Sunday of Week 30 in Ordinary Time (C)

Commentary on Sirach 35:12-14, 2 Timothy 4:6-8,16-18 and Luke 18:9-14

One of the lessons of today’s readings is that God listens especially to the sinner and to the poor.  The attitude of Jesus is well expressed in the First Reading, from the Book of Sirach (or Ecclesiasticus).

God shows no respect of personages to the detriment of a poor man, he listens to the plea of the injured party. He does not ignore the orphan’s supplication, nor the widow’s as she pours out her story…The humble man’s prayer pierces the clouds…And the Lord will not be slow, nor will he be dilatory on their behalf.

Perhaps we find that rather strange.  Should he not be listening more to the “good” people who are trying to keep his laws?  That was certainly the attitude of the Pharisee in today’s Gospel. When someone offends us, how do we feel?  Often we are likely to feel angry and hurt. Do we want to take some kind of revenge, to punish that person?  At the very least, we want to make sure that he or she does not behave towards us in that way again.

It is not surprising, then, that many feel, after doing some wrong, God has been “offended”.  His reaction should be like ours and with greater reason: he is the Boss.  After doing something we know is quite wrong, we might wonder how God could continue to love us. Yet, if that is the way we think, we are quite wrong.

But how can God be said to love a sinner?  It is precisely as a sinner that a person most needs the love of God, most needs his help.  God, unlike us, does not see a sin as an “offence” against himself.  Rather he sees the sinner as a person who has made a bad mistake and needs to be healed and restored.  It is the sinner who is hurt, not God.  This is the meaning of the parables of the Good Shepherd and the Prodigal Son, which we read a few Sundays back.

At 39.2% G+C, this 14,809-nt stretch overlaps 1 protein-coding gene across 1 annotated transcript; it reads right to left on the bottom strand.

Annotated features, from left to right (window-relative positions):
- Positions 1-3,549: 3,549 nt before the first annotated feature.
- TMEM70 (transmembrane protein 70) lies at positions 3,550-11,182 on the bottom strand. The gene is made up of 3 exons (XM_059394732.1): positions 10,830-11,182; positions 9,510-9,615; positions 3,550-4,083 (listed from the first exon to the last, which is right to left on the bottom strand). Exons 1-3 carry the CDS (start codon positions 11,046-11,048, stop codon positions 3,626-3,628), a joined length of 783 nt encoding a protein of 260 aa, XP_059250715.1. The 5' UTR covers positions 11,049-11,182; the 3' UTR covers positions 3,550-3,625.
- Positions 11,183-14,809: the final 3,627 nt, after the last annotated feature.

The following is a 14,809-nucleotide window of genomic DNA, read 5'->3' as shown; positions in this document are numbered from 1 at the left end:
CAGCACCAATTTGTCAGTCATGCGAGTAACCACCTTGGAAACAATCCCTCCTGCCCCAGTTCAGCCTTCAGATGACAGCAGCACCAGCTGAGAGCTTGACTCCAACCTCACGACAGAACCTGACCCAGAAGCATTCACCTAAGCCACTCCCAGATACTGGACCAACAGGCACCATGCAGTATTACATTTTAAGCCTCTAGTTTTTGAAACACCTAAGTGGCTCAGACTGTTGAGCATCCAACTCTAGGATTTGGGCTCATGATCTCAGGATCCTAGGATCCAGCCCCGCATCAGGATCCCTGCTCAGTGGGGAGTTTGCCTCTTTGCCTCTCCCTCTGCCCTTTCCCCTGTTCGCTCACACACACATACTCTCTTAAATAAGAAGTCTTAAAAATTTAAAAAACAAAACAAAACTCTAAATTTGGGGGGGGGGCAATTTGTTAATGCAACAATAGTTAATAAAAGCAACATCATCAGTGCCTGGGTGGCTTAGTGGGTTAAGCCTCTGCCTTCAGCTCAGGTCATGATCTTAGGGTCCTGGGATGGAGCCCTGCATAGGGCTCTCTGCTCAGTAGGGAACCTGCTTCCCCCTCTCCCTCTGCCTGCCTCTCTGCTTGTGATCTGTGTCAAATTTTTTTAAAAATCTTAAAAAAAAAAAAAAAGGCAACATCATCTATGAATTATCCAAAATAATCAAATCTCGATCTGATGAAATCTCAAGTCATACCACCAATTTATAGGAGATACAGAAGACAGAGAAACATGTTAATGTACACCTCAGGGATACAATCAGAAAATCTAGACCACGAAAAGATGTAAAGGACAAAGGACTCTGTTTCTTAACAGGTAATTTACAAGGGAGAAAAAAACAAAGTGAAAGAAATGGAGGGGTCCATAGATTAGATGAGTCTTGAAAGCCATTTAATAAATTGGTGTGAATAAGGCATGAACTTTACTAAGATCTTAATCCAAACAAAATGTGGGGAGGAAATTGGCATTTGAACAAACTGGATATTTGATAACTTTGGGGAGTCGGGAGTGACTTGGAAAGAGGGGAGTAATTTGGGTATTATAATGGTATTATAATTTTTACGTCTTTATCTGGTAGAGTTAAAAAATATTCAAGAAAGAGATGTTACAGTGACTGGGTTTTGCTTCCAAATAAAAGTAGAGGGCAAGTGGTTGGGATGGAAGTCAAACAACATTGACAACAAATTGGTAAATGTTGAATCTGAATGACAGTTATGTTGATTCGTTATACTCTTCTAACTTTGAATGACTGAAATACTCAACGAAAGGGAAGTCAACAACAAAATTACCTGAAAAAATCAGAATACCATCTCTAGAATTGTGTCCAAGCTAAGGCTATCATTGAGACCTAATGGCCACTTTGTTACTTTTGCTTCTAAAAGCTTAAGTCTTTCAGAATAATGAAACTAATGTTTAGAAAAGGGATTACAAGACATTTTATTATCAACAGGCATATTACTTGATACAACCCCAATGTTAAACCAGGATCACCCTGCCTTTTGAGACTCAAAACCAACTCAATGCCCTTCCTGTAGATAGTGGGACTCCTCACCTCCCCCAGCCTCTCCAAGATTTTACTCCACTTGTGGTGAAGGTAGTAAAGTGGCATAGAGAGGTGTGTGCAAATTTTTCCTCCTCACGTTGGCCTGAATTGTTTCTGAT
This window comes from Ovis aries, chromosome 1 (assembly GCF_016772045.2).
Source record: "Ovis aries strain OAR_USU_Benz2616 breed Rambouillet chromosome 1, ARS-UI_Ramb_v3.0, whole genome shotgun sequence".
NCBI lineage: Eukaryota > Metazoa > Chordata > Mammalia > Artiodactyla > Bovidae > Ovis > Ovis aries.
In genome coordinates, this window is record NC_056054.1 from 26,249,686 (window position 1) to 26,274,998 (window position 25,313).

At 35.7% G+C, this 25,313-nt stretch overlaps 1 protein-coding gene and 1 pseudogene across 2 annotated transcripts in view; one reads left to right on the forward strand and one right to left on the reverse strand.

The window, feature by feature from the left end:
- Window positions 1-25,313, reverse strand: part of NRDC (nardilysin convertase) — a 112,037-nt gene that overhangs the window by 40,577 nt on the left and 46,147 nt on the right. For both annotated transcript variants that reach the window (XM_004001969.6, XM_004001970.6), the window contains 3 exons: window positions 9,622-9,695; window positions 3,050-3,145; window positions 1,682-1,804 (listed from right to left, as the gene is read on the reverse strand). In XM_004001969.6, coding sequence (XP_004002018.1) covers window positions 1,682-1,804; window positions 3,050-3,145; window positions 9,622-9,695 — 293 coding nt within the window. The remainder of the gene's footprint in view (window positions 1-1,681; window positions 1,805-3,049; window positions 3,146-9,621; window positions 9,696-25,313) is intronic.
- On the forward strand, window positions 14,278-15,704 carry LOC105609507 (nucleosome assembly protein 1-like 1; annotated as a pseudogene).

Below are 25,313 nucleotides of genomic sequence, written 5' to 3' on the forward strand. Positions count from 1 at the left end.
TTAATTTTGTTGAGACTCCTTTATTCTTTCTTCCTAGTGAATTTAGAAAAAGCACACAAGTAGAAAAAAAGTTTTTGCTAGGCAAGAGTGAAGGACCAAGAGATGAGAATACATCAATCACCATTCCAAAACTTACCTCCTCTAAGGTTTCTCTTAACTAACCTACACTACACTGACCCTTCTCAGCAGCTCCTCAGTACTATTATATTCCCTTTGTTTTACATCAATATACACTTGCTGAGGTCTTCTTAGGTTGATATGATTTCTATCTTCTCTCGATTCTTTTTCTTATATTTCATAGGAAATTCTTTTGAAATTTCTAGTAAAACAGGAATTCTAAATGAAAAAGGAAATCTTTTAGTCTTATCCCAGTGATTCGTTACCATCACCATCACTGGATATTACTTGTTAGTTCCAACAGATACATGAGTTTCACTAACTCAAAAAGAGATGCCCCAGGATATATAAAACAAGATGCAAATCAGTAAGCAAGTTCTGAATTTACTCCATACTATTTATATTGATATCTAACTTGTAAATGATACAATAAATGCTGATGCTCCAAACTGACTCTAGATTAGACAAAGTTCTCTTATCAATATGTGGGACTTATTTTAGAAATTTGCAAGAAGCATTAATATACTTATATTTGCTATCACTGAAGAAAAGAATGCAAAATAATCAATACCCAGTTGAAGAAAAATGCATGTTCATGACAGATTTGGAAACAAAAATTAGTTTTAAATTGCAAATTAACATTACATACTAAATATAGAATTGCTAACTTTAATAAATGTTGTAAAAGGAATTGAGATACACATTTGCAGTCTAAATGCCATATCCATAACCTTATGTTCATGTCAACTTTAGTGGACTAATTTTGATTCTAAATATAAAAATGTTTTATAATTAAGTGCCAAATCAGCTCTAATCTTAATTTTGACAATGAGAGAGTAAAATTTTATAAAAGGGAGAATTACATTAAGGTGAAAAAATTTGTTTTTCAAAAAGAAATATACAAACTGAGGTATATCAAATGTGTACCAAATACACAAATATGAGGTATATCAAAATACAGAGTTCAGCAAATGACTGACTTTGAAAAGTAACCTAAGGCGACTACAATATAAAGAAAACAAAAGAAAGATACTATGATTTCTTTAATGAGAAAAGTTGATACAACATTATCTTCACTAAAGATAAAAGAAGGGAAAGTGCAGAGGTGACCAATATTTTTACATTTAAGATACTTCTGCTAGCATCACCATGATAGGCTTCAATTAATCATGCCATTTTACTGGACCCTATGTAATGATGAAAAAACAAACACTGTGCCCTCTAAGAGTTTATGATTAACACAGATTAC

Strange scene
So, in today’s Gospel we have the strange scene between a Pharisee and a tax collector.  The Pharisee – and he clearly believes he has evidence to prove it – is the “good” person.  He carefully keeps the Law of the Jews and the Commandments of God.  He faithfully observes the obligations of a good Jew: he prays, he fasts, and he gives alms.  And yet, God is not happy with him.  Why?  Because he is a totally self-centred person.  He says, “I thank you, God, that I am not like others, especially this terrible tax collector…”  What he really is saying is: “God, you should be deeply grateful that you have someone like me (and there are not many of us), someone who is so faithful in following your commands…”

When he prays, fasts, give alms, it is not because he loves God (or the poor) and wants to serve God.  It is because he loves himself; he is the centre of his whole existence.  Even God is on the fringe.  God should be so happy to have such a rare example like him.  Especially when so many are like the tax collector.

Jesus criticises the Pharisee for not being aware that all these good things he claims to do have God as their source.  Without God, he could do nothing, he would be nothing.